It pains me to write this, but I'm a firm supporter of science, and apparently some scientists think cockroach milk crystals could be a superfood of the future.
Specifically, a team of scientists recently sequenced a protein found in the gut of cockroaches that is four times as nutritious as cow's milk. In a world increasingly challenged by a growing population that greatly taxes our ecosystem for food, something with that magnitude of nutritional value could be a major breakthrough. If humans can stomach it, it could play a key role in feeding humankind.
In a sense we deserve this bug-laden future. We waste of lot of food; in the United States, some 40% of food is wasted. Worse yet, a recent study found that most Americans are unwilling to change their behavior to waste less food even though they know it's bad for the environment and they feel some degree of guilt about that. Across the planet, hundreds of millions of people survive on a subsistence diet and suffer the many ills associated with malnutrition. According to the United Nations, there are 795 million undernourished people in the world today, meaning that one in nine people "do not get enough food to be healthy and lead an active life."
For these people—and many cultures are already OK with the idea of eating bugs—a high-calorie, fatty addition to their diet like cockroach milk crystals could actually provide quite the benefit.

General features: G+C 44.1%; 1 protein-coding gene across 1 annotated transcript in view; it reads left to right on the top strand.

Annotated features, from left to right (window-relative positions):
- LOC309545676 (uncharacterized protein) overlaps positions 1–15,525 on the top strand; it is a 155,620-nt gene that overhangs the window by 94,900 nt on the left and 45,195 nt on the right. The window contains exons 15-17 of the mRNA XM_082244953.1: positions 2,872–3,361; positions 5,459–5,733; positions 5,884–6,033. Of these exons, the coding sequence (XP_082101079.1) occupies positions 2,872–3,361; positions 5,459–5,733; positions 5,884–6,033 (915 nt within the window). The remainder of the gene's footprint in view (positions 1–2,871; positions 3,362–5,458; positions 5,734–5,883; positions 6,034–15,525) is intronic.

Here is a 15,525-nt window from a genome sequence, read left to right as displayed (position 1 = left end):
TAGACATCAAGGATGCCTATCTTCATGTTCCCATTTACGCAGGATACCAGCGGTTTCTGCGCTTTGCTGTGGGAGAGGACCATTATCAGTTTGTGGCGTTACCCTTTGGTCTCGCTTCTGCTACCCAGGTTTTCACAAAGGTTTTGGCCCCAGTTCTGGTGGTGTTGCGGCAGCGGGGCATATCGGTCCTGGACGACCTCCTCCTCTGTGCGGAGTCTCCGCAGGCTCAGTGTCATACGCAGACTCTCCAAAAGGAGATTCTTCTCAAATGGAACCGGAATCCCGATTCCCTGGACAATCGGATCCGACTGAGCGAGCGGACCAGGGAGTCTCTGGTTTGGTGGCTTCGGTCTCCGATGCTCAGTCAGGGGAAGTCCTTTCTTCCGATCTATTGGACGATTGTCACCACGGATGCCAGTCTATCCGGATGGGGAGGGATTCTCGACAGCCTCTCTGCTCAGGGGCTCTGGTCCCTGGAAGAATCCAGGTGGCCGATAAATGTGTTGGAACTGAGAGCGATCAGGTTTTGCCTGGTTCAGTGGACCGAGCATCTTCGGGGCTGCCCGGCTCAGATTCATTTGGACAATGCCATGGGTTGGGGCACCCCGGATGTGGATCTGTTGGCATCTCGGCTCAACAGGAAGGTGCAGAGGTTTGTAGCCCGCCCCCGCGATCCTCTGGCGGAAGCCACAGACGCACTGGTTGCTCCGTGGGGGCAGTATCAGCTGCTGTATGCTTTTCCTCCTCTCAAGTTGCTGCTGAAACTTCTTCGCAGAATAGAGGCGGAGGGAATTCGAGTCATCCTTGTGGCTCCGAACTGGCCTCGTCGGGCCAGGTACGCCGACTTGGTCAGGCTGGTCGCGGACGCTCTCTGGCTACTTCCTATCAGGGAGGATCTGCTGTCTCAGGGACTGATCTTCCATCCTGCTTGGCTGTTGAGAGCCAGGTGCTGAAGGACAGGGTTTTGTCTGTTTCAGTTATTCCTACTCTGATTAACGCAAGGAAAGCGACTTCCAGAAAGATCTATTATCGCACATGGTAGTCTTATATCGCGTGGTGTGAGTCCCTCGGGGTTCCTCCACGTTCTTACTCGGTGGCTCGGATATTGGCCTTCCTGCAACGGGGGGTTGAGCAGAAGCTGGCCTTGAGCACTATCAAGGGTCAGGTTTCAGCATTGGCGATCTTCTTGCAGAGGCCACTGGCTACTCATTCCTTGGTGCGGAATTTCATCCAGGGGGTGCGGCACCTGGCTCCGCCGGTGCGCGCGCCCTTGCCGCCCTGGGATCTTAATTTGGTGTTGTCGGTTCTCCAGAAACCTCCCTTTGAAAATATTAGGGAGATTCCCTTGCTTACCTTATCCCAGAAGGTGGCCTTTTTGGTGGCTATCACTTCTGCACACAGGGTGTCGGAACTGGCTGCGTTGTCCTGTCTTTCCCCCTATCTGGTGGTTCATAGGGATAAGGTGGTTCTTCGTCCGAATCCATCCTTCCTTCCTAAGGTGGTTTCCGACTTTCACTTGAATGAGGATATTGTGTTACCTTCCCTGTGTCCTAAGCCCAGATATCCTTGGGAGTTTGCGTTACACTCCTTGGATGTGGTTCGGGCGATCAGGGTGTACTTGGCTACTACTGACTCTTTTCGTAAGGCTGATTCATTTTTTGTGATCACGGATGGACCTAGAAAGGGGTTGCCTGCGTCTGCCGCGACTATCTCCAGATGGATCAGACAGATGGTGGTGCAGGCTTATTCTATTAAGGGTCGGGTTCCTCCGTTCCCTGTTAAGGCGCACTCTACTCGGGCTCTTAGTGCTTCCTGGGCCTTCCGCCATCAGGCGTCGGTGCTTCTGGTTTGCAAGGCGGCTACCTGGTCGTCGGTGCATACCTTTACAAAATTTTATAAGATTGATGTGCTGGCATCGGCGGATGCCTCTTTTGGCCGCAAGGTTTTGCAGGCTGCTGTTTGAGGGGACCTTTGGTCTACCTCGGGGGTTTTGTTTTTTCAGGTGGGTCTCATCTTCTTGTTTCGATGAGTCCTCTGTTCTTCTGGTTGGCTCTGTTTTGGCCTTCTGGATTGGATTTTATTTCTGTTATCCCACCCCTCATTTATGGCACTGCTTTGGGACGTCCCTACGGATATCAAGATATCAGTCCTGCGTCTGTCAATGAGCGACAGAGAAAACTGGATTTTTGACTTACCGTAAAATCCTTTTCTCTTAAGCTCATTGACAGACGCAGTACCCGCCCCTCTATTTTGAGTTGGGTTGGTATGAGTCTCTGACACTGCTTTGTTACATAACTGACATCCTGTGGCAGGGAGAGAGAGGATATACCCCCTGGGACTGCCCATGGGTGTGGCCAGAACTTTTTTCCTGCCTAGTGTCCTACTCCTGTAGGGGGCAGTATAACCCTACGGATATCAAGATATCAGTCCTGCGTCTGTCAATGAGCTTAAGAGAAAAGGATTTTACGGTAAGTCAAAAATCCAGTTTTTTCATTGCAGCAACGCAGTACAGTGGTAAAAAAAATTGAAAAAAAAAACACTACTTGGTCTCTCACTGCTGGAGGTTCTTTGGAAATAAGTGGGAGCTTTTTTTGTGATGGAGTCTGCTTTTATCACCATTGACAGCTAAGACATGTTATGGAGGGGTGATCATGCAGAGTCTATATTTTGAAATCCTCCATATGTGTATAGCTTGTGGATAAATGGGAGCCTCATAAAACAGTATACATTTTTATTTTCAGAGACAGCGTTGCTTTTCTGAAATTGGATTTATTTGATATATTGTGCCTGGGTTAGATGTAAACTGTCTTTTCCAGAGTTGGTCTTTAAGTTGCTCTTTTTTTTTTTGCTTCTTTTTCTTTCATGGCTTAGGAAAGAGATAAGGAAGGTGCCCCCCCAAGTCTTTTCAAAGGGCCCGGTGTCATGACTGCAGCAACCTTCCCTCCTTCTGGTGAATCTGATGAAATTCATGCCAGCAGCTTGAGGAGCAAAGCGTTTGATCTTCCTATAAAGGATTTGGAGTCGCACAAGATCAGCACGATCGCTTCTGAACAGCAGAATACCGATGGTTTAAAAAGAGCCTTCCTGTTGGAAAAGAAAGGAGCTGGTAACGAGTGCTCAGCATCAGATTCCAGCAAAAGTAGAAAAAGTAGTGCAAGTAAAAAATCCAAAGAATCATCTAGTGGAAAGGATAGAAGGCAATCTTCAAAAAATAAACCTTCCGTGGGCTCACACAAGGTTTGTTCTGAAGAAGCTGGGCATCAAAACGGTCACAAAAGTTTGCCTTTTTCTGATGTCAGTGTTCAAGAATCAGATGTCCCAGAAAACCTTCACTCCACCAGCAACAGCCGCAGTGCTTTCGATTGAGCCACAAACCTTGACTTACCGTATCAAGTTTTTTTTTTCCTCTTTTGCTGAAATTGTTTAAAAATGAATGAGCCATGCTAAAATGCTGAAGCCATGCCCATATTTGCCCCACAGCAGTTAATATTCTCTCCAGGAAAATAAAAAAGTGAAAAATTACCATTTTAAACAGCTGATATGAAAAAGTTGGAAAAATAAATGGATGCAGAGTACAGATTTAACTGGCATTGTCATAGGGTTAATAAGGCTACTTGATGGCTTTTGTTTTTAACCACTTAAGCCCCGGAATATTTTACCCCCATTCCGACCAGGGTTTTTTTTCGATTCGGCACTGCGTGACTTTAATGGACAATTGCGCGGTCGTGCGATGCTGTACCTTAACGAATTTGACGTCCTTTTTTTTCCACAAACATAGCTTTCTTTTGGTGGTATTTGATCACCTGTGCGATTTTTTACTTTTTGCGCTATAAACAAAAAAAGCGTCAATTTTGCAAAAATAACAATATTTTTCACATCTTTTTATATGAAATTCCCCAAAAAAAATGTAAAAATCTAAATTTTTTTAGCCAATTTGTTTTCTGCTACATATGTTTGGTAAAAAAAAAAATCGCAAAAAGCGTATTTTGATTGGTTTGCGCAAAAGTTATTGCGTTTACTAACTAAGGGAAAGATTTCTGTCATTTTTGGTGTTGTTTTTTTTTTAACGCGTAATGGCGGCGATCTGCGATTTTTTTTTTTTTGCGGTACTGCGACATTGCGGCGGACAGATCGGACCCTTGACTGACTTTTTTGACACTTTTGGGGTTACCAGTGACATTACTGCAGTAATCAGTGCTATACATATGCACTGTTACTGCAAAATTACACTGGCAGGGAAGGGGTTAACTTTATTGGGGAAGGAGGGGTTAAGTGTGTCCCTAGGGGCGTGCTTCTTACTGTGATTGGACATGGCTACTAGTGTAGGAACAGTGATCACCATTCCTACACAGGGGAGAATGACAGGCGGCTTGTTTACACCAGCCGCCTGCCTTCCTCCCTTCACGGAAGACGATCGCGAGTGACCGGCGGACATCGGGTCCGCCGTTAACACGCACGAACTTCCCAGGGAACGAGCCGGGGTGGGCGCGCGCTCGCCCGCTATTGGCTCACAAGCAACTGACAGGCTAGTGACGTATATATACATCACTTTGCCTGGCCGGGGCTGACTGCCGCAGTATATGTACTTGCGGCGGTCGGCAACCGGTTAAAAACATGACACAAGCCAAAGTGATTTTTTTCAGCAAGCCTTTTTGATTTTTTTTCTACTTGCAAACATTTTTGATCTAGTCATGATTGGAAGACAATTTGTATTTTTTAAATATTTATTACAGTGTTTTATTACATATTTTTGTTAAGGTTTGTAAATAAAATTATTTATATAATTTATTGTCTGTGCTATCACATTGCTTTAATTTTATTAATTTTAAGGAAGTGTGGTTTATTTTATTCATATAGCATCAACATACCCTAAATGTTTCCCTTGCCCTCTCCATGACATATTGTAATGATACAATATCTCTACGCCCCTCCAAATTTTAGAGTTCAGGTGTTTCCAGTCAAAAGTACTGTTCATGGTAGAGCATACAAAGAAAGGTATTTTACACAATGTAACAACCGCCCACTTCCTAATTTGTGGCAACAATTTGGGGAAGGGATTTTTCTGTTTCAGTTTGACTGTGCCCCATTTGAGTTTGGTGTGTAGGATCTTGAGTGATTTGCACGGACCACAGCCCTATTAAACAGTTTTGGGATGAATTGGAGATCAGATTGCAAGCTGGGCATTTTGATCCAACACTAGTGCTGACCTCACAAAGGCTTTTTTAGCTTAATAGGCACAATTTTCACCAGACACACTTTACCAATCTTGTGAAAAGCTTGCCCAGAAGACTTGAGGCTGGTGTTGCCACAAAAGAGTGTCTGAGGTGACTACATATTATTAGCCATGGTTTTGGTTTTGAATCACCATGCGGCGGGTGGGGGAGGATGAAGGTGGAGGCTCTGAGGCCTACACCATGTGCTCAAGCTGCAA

"The crystals are like a complete food—they have proteins, fats and sugars. If you look into the protein sequences, they have all the essential amino acids," Sanchari Banerjee, one of the main authors of the paper published in July in the International Union of Crystallography's journal, told the Times of India. "If you need food that is calorifically high, that is time released and food that is complete. This is it."
There are still many hurdles to reaching the reality in which cockroach milk is a common milk alternative. For one, harvesting large amounts of cockroach milk crystals from the only kind of cockroach known to give birth to live young, the Pacific beetle cockroach (Diploptera punctate), is unrealistic. This cockroach, which lives along Asia's Pacific rim, lactates to provide nutrition to its young just like mammals do.
Subramanian Ramaswamy, a biochemist at the Institute for Stem Cell Biology and Regenerative Medicine in Bangalore, India, told The Washington Post that he could see the milk crystals being used in things like protein shakes. He also said that if the cockroach milk were to ever hit the mainstream, it would likely come from yeast, which is already being bioengineered to produce things like synthetic sweeteners.
It also needs to be determined if the roach crystals are at all toxic to humans. I can't say that I hope they aren't. I'm still adjusting to the idea of eating crickets and mealworms.